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One of the biggest challenges of parenting is the loss of control. Your time and your schedule are no longer your own. However, the most successful parents embrace the ambiguity while ultimately remembering they are still in charge. They need to be flexible, but not snowed under by the change of having kids.

After my close call with lightning on a mountain climb this summer, my younger sister suggested I read one of her favorite books: “Deep Survival: Who Lives, Who Dies, and Why,” by Laurence Gonzales (W.W. Norton & Company, 2004).

I took her up on the suggestion, and she was right. It is a good book, filled with bone-chilling anecdotes and details about how to survive in extreme conditions.

Of course, the first situation that came to my mind? Parenting! Every parent knows that sometimes, especially in those early years, you are battling extreme conditions: hunger, fatigue, loneliness, chaos and ravaging beasts. And that’s just at mealtimes.

I wish I had “Deep Survival” when there were a million little boys in diapers running around my house. There were days when I didn’t know if any of us would make it out alive. I am pleased to report we are on to better times. My quartet of boys are not only older (and potty trained!), but they are actually capable, hard-working and kind children. We made it out of the jungle alive.

Still, for all you parents still in the throes of survival mode, here are the tips I offer, as drawn from the book “Deep Survival”:

1. Appreciate your surroundings. Gonzales calls this attitude “perceive, believe.” Those who survive extreme conditions or catastrophes often pause to appreciate the beauty, even in the midst of catastrophe. Whether they are hanging from a cliff with a broken leg or walking away from a plane wreck, they look with wonder at the world around them. The same is true with parenting. Those who find joy each day look past the fatigue and mess to appreciate the awe of a young child slowly discovering the world around them. They live in that particular moment, not wishing for a different phase of toddlerhood, and certainly not comparing their child to other children around them.

2. Use humor. Also, stay calm. Gonzales says that humor and a level head work in tandem. This is huge for parenting. Those who are able to laugh at another wall smeared with Desitin, or work through tantrum on top of tantrum, can weather the daily storm of childrearing. Humor diffuses the tension and relays the message that you don’t take any situation (or yourself) too seriously.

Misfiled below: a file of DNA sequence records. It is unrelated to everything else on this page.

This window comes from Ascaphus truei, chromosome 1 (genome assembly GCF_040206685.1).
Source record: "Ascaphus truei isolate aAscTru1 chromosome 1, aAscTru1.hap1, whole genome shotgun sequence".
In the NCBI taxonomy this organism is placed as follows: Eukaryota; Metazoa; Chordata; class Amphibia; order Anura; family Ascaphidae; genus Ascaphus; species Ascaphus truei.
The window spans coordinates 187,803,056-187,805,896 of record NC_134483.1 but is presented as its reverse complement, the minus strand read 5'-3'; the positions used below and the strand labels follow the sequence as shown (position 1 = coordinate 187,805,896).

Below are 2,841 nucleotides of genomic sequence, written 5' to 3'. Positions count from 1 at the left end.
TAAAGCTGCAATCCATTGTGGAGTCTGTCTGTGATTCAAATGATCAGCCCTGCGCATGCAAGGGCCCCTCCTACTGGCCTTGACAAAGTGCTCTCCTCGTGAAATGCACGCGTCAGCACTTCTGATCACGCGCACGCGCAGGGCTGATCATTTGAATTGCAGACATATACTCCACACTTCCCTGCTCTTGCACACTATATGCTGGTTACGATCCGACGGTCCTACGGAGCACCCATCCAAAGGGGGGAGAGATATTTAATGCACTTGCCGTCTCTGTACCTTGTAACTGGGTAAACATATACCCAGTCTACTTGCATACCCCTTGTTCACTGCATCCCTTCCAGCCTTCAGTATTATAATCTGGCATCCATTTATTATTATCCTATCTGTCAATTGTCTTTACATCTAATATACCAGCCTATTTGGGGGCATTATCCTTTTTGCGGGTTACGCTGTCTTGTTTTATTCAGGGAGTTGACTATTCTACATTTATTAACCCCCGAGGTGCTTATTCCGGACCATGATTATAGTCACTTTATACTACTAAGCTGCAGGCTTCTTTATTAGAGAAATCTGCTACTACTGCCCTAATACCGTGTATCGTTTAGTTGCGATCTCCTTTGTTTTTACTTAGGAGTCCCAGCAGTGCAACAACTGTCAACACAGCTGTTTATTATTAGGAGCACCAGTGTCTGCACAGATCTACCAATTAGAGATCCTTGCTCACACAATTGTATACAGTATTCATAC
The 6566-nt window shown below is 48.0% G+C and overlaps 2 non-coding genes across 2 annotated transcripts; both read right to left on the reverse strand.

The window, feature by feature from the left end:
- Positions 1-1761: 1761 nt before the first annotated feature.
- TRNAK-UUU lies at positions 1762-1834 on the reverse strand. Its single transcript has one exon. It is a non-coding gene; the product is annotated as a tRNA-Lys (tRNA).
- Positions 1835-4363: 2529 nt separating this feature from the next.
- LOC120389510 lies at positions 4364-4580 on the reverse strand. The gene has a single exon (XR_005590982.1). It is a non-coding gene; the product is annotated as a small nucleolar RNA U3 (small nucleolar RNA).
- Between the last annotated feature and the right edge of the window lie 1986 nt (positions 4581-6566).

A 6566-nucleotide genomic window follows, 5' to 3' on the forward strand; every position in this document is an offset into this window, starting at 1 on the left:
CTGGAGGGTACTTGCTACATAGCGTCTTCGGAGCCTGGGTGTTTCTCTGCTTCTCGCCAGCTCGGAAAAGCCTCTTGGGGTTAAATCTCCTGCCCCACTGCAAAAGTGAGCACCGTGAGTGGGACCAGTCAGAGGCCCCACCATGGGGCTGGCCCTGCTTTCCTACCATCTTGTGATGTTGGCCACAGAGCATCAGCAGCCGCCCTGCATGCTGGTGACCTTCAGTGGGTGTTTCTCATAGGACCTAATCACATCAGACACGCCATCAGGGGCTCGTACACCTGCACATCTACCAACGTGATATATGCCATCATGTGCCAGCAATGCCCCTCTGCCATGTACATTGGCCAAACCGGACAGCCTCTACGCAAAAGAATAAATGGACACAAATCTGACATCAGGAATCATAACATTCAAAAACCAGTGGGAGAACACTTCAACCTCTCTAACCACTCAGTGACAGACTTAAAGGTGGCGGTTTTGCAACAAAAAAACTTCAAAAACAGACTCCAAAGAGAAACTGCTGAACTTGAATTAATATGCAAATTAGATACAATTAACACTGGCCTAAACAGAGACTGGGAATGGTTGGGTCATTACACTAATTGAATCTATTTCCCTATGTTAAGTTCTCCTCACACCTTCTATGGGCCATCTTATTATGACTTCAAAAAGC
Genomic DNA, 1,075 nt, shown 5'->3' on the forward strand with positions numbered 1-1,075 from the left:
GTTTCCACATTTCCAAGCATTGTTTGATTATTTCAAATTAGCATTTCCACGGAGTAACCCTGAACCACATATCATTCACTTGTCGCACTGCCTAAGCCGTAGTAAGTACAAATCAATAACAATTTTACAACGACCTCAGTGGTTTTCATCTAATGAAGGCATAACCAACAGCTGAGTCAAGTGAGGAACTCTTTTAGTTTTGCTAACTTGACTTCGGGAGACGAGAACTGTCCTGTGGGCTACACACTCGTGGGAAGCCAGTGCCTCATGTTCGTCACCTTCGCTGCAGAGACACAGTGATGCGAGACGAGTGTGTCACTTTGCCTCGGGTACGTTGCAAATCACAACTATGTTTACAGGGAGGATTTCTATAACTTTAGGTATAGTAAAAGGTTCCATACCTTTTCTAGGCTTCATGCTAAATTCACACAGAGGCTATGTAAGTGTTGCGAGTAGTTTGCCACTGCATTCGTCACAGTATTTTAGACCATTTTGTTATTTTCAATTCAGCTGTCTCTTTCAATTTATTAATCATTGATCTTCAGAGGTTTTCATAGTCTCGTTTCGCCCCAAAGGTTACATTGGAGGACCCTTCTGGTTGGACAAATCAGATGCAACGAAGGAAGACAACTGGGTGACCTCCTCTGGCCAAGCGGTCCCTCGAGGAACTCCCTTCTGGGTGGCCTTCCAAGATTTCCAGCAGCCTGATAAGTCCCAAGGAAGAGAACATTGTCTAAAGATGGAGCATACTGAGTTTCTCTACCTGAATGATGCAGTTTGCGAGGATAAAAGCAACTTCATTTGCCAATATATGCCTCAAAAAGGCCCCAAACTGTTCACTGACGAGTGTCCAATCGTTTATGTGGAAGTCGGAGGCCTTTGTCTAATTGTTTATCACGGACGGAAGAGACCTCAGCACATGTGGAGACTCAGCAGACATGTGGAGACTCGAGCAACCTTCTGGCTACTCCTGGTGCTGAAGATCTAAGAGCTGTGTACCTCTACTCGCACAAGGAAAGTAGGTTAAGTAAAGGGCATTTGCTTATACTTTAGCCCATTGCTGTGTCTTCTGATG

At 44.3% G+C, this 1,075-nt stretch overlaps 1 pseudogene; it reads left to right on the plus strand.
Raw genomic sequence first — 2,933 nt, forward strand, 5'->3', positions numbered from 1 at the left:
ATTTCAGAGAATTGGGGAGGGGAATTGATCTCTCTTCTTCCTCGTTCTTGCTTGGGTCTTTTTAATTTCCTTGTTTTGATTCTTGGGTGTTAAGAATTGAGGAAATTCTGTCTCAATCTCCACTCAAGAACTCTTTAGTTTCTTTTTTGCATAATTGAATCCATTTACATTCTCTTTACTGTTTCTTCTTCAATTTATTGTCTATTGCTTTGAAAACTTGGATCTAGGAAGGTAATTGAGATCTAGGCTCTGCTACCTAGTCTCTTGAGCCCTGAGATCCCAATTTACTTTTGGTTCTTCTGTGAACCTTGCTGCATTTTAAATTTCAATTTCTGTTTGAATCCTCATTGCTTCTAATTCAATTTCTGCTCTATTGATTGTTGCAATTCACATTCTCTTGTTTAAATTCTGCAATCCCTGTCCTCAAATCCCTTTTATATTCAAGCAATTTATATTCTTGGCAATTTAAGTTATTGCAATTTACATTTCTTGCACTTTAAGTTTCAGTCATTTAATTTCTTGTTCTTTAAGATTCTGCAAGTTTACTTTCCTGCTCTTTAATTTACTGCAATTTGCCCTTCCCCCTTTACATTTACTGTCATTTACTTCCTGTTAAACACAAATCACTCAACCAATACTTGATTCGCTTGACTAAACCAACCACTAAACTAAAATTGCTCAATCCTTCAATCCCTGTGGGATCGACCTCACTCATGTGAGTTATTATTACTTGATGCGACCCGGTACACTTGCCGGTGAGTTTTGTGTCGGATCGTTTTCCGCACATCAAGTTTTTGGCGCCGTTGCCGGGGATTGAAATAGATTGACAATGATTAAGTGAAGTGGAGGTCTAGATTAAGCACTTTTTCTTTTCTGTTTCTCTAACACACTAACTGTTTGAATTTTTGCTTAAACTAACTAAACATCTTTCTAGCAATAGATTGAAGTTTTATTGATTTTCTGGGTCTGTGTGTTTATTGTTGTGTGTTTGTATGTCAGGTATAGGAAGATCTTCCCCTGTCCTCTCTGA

3. Plan. Gonzales writes, “Survivors quickly organize, set up routines and institute discipline.” That could be lifted straight off the pages of a parenting manual! I have a neighbor friend who has two sets of twins only two years apart. I asked her how she manages to keep her cool with so many little people around. “We keep a very strict routine,” she told me. I’ve seen her parent, and it’s also clear that she is the boss. Her kids have strict parameters. It pays off.

4. Take action. Another quote from Gonzales: “(Survivors) deal with what is within their power from moment to moment, hour to hour, day to day. They leave the rest behind.” One of the biggest challenges of parenting is the loss of control. Your time and your schedule are no longer your own. However, the most successful parents embrace the ambiguity while ultimately remembering they are still in charge. They need to be flexible but not snowed under by the change of having kids.

5. Celebrate success. Parenting is about incremental success and a long-term vision. That first full night’s sleep is akin to a miracle. So is a baby’s first step, or when she finally stops biting her preschool friends. As children grow older, success comes through teaching them responsibility and follow-through. We should celebrate age-appropriate milestones. Having children learn to buckle their own seatbelt is great. Having children who can baby-sit or cook an omelet is even better.

6. Count your blessings. Having children is a gift. It is easy for parents to fall into the “woe-is-me” trap of complaining, but we need to be grateful for the responsibility and mantle of parenthood. There are so many worthy and incredible people who don’t get the option of being parents. Beyond that, our children are smart. They sense when they’re valued or when they feel like a liability. If we treat them like the gift that they are, they will in turn honor us as parents.

7. Play. Survivors in extreme conditions like prison camps will recite poetry or sing songs. We can do the same. My kids love when I set aside my taskmaster role to engage with them. Whether it’s a game of pickup basketball, a tea party or a massive Lego-building session, playing with our kids strengthens our family relationships. It shows our children that we know how to laugh and have fun.

8. Let nothing break your spirit. As a parent, it can seem as if some days the entire world is conspiring against you. Parenting can be isolating and heartbreaking. But as Gonzales writes, “Survivors are not easily frustrated. They are not discouraged by setbacks. They accept that the environment … is constantly changing.” In parenting, no two days are alike. It is akin to a physical and emotional game of whack-a-mole. You may figure out one aspect only to have something else crop up. The trick is to keep pushing forward.

9. Believe you will succeed. Parenting is about being an optimist and a visionary. We have to believe we will not only survive but also thrive, and that our children will grow up to be good, capable people. We all have days, or weeks, where we teeter on the edge. We have to believe that parenting is a process of growth and learning, and families are God’s greatest success story.

Tiffany Gee Lewis lives in St. Paul, Minnesota, and is the mother of four boys. She blogs at thetiffanywindow.wordpress.com. Her email is tiffanyelewis@gmail.com.